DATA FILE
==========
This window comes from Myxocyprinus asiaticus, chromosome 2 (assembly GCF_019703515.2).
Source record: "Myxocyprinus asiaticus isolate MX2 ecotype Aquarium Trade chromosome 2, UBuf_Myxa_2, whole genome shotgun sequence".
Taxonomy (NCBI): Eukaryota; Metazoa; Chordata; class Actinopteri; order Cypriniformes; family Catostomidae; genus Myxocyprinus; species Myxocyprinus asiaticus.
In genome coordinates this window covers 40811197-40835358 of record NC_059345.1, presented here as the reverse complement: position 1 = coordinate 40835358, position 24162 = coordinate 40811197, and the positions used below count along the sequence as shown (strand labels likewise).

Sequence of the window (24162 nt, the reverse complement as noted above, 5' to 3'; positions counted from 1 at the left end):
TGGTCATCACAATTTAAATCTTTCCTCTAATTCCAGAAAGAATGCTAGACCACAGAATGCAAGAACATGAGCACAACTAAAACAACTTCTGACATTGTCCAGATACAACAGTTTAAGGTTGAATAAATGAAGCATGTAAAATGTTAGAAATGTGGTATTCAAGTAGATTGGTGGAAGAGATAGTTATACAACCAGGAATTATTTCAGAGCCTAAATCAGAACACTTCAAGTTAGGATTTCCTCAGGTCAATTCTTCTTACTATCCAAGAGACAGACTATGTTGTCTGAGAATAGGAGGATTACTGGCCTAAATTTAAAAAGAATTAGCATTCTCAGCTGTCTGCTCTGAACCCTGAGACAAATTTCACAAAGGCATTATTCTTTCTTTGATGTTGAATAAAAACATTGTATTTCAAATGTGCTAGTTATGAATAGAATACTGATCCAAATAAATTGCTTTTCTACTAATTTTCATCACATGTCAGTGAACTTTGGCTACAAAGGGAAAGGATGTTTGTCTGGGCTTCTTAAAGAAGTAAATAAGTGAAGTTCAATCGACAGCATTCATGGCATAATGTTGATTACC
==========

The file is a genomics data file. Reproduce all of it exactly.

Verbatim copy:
This window comes from Myxocyprinus asiaticus, chromosome 2 (assembly GCF_019703515.2).
Source record: "Myxocyprinus asiaticus isolate MX2 ecotype Aquarium Trade chromosome 2, UBuf_Myxa_2, whole genome shotgun sequence".
Taxonomy (NCBI): Eukaryota; Metazoa; Chordata; class Actinopteri; order Cypriniformes; family Catostomidae; genus Myxocyprinus; species Myxocyprinus asiaticus.
In genome coordinates this window covers 40811197-40835358 of record NC_059345.1, presented here as the reverse complement: position 1 = coordinate 40835358, position 24162 = coordinate 40811197, and the positions used below count along the sequence as shown (strand labels likewise).

Sequence of the window (24162 nt, the reverse complement as noted above, 5' to 3'; positions counted from 1 at the left end):
TGGTCATCACAATTTAAATCTTTCCTCTAATTCCAGAAAGAATGCTAGACCACAGAATGCAAGAACATGAGCACAACTAAAACAACTTCTGACATTGTCCAGATACAACAGTTTAAGGTTGAATAAATGAAGCATGTAAAATGTTAGAAATGTGGTATTCAAGTAGATTGGTGGAAGAGATAGTTATACAACCAGGAATTATTTCAGAGCCTAAATCAGAACACTTCAAGTTAGGATTTCCTCAGGTCAATTCTTCTTACTATCCAAGAGACAGACTATGTTGTCTGAGAATAGGAGGATTACTGGCCTAAATTTAAAAAGAATTAGCATTCTCAGCTGTCTGCTCTGAACCCTGAGACAAATTTCACAAAGGCATTATTCTTTCTTTGATGTTGAATAAAAACATTGTATTTCAAATGTGCTAGTTATGAATAGAATACTGATCCAAATAAATTGCTTTTCTACTAATTTTCATCACATGTCAGTGAACTTTGGCTACAAAGGGAAAGGATGTTTGTCTGGGCTTCTTAAAGAAGTAAATAAGTGAAGTTCAATCGACAGCATTCATGGCATAATGTTGATTACC